Movie review by Greg Carlson

The success of “Catfish,” a slippery curiosity described by its creators as a documentary, depends on Universal’s calculated marketing strategy, which begs critics and audience members to avoid spoilers. If you intend to see it and would like to do so without knowing its twists and turns, stop reading now. “Catfish” has been aptly described as “the other Facebook movie,” and Ariel Schulman and Henry Joost’s fable-like construction shares much in common with “The Social Network,” most notably an unsettling subtext that concerns the diffusion of interactive media from insiders/haves to outsiders/have-nots.

Presumably tech-savvy New York City photographer Yaniv “Nev” Schulman, whose faux-sweetness often smells like smug condescension, forges an online friendship with 8-year-old Abby, who paints copies of Nev’s photos and mails prints to his office from Michigan’s Upper Peninsula. Nev soon falls hard for Abby’s beautiful older sister Megan, exchanging text messages and cell phone calls. As the long-distance electronic romance blossoms, Nev grows suspicious that his new friends are not who they claim to be, and the filmmakers take a road trip to get to the bottom of the mystery. Eventually, they come face to face with Angela Wesselman-Pierce, a duplicitous dreamer who tricked Nev by posing as both Abby and Megan.

The revelation that awkward housewife and diabolical prevaricator Angela Wesselman-Pierce fabricated her daughter’s artistic achievements as well as the entire persona of Nev’s crush Megan will come as no surprise to anyone who has seen Amir Bar-Lev’s “My Kid Could Paint That.” Since the feeding frenzy over “Catfish” began, Wesselman-Pierce has been scarce, appearing in Jay Schadler’s fluffy “20/20” piece to corroborate the film’s content (and declare herself schizophrenic). Amy Kaufman’s “Los Angeles Times” article raises more questions about the mysterious woman, hinting that many Ishpeming, Michigan locals do not know her at all.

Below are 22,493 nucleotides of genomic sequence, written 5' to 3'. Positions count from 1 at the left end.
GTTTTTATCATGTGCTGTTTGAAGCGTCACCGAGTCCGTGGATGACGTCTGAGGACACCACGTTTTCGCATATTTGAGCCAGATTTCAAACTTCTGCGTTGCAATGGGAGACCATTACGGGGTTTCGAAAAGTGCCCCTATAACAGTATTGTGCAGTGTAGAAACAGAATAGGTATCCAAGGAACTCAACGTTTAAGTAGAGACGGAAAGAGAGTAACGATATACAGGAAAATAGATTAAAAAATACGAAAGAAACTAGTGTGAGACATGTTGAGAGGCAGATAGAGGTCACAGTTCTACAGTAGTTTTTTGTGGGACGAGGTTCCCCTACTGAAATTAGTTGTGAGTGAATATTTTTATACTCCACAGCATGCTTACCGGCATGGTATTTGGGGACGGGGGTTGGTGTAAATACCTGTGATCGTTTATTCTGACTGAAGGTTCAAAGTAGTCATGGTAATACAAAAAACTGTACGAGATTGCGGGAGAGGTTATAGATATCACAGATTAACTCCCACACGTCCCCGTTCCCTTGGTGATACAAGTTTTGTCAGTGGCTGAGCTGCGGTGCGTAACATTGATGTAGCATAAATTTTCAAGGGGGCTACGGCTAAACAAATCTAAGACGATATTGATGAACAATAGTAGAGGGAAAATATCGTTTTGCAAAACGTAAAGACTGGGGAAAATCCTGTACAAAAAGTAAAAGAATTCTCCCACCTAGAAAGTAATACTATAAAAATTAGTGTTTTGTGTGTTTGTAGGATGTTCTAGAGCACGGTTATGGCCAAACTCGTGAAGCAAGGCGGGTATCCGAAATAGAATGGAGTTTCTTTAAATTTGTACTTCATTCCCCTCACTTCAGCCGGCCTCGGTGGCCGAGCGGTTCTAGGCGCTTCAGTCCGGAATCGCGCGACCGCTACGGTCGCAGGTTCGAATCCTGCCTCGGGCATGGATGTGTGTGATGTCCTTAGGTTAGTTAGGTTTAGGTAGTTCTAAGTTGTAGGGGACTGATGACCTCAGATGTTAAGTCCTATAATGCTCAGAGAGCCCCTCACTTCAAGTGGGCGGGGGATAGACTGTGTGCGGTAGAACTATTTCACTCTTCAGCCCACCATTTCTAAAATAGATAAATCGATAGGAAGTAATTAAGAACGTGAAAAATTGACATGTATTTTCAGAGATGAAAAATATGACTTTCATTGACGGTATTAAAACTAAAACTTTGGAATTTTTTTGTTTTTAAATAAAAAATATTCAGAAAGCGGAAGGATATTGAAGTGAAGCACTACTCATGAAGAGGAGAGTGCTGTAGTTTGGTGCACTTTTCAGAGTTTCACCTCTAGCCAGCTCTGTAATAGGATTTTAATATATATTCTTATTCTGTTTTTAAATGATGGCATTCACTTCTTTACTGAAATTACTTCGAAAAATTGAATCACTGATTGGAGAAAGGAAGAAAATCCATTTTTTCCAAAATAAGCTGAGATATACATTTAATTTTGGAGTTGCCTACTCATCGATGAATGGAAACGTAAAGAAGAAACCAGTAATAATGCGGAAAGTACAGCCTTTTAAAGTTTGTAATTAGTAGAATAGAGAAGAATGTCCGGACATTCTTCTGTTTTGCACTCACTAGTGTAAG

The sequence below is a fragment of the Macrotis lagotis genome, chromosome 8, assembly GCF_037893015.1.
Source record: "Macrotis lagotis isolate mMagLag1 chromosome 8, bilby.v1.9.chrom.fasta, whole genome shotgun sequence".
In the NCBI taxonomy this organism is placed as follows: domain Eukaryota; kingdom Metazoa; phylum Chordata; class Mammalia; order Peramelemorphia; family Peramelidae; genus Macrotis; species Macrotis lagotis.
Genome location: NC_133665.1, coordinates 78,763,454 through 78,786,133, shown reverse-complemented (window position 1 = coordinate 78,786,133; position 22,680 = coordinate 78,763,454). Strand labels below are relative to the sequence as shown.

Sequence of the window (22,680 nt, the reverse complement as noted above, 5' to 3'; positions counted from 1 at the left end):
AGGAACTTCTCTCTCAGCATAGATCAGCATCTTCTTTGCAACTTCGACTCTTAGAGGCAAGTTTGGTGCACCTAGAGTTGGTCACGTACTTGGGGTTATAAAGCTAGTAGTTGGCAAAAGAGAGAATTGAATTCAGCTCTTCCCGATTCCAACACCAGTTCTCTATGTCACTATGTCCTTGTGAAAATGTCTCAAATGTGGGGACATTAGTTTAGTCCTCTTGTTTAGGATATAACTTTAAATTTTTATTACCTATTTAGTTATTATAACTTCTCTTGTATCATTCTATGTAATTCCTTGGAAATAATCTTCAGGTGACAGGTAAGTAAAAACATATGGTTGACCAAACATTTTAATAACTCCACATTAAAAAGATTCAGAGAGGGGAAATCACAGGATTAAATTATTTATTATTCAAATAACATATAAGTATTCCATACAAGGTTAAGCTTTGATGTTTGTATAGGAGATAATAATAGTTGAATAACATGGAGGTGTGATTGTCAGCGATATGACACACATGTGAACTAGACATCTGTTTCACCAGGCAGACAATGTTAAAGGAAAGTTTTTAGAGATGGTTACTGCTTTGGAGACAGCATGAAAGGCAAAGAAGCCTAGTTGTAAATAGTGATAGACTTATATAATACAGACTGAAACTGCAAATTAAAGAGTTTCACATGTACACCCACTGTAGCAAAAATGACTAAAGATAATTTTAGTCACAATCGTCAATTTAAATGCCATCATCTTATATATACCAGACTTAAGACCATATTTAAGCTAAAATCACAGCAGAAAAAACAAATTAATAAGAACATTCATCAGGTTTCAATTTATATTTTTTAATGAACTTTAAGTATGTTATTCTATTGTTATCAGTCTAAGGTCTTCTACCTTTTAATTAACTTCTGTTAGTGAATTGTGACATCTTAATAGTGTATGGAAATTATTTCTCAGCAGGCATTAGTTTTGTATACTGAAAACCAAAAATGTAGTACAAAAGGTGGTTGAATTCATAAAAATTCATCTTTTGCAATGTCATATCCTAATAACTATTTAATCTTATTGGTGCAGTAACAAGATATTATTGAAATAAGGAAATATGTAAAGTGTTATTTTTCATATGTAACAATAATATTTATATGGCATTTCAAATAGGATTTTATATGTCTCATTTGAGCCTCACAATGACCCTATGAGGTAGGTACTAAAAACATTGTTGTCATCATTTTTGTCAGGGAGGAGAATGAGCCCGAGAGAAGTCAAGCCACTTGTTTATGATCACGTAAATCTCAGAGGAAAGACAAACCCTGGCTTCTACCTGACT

Kyle Buchanan, reporting from the Sundance Film Festival last January for “Movieline,” was among the first journalists to address the possibility that the Schulman brothers and Joost were presenting a story that didn’t add up. Buchanan zeroed in on the queasy way the Schulmans and Joost appear to exploit Wesselman-Pierce on camera. Other voices have made bolder accusations. It is entirely possible that some – or all – of Wesselman-Pierce’s actions were concocted expressly for the movie.

Many additional details seem too good to be true: a pulse-quickening, “Blair Witch”-esque visit to a decoy farmhouse in the middle of the night follows a scene in which Nev rummages through a stranger’s mail to conveniently discover the postcards he sent to Megan. The movie’s title is explained in a weirdly poetic and eloquent monologue shared by Angela’s marble-mouthed husband. If this guy is for real, a screenwriting agent should acquire his services immediately.

“Catfish” has been grouped with “Exit Through the Gift Shop” and “I’m Still Here” as a stunt documentary more than willing to adjust and tweak what we might desire to identify as real into a kind of cinematic decoupage, varnishing layer upon layer of “truth” until we have no way to know – or much incentive to care – whether anything that unfolds is non-fiction. Ultimately, the question of the film’s veracity doesn’t matter, since the constantly rolling cameras remind viewers that every shot has been collected and assembled to pique enough interest to make us want to buy the ticket and take the ride.

This review was also published in the High Plains Reader the week of 10/18/10.

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